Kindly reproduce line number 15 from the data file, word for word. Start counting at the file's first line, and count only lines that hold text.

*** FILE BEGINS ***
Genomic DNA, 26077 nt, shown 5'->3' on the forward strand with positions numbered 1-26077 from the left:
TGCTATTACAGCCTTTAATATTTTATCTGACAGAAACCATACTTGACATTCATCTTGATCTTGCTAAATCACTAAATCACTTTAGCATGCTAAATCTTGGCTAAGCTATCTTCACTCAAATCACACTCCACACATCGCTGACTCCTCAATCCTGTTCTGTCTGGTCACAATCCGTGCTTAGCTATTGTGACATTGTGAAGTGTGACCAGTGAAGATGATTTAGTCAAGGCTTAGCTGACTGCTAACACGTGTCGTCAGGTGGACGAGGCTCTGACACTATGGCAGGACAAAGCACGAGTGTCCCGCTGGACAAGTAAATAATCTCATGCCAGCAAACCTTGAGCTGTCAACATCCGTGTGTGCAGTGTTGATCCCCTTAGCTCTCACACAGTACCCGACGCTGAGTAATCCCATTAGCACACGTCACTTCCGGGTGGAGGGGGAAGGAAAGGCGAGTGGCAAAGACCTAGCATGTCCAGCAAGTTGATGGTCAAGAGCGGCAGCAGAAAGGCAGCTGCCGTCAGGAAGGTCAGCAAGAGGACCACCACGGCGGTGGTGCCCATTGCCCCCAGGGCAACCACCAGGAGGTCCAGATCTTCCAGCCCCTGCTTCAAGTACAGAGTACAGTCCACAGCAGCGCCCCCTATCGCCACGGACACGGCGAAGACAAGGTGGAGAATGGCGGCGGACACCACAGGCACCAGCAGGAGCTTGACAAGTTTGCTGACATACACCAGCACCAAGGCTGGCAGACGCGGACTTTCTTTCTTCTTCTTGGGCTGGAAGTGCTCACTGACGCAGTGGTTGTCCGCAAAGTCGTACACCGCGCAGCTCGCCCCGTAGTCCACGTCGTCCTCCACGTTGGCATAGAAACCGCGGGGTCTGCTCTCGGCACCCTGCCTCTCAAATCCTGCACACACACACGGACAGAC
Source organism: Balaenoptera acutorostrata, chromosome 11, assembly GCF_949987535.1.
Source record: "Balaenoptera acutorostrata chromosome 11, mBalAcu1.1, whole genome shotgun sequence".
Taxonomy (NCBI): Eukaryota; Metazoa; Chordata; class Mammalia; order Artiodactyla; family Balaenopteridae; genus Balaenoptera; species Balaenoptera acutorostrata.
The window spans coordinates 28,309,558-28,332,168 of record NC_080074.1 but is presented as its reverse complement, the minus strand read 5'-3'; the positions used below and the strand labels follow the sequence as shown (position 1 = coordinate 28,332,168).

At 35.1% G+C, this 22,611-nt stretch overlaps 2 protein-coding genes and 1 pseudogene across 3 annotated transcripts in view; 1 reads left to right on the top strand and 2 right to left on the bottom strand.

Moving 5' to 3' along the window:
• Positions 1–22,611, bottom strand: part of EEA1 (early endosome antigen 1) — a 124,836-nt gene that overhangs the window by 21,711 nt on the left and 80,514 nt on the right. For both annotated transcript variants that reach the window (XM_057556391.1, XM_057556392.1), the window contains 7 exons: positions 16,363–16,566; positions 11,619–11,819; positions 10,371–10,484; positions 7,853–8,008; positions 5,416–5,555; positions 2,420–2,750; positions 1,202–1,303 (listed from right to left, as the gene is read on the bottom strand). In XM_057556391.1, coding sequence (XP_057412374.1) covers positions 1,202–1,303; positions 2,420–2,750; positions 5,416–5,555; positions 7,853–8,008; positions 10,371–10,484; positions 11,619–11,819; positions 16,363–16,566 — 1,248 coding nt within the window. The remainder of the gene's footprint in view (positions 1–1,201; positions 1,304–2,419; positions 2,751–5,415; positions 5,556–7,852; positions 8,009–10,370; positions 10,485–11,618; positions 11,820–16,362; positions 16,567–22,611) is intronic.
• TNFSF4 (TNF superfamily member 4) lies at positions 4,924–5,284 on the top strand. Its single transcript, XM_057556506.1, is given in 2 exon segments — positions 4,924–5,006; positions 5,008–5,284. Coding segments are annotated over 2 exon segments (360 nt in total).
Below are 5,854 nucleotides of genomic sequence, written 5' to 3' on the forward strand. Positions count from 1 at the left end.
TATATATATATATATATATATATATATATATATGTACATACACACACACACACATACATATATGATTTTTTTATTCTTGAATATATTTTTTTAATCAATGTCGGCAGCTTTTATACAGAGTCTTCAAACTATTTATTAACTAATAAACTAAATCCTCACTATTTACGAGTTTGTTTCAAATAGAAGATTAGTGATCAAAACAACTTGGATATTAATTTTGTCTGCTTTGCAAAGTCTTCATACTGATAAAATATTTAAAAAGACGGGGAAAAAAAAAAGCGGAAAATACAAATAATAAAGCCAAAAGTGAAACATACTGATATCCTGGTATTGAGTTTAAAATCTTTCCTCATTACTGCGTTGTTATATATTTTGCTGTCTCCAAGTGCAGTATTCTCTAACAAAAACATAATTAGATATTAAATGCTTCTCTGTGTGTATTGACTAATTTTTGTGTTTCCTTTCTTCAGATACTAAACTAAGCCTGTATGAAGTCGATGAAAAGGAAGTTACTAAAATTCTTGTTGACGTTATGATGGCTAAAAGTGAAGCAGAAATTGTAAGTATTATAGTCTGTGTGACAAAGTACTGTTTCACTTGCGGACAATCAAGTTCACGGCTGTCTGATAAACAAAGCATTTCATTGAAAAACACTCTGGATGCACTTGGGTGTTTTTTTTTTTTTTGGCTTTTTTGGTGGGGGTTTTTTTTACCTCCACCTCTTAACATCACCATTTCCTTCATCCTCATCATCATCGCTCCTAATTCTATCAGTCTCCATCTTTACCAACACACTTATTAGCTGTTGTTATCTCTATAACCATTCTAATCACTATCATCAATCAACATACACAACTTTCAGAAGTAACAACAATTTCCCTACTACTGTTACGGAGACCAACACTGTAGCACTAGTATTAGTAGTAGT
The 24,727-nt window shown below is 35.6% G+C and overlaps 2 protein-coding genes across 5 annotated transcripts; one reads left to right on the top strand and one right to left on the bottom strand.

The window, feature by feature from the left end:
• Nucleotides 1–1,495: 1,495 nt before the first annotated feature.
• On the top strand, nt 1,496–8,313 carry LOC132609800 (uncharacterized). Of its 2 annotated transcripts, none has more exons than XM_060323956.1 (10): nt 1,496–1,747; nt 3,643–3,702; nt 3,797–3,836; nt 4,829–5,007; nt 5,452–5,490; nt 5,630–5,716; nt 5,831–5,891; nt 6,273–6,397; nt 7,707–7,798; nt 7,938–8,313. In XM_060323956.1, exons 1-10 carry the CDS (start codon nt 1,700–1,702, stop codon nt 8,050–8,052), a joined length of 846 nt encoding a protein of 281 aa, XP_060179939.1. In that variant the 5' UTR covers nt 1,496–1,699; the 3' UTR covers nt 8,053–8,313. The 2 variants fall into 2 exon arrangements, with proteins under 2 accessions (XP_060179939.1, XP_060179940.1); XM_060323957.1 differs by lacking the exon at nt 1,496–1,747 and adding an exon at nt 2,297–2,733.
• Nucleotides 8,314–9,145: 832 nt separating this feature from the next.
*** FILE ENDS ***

• Nucleotides 1–1,495: 1,495 nt before the first annotated feature.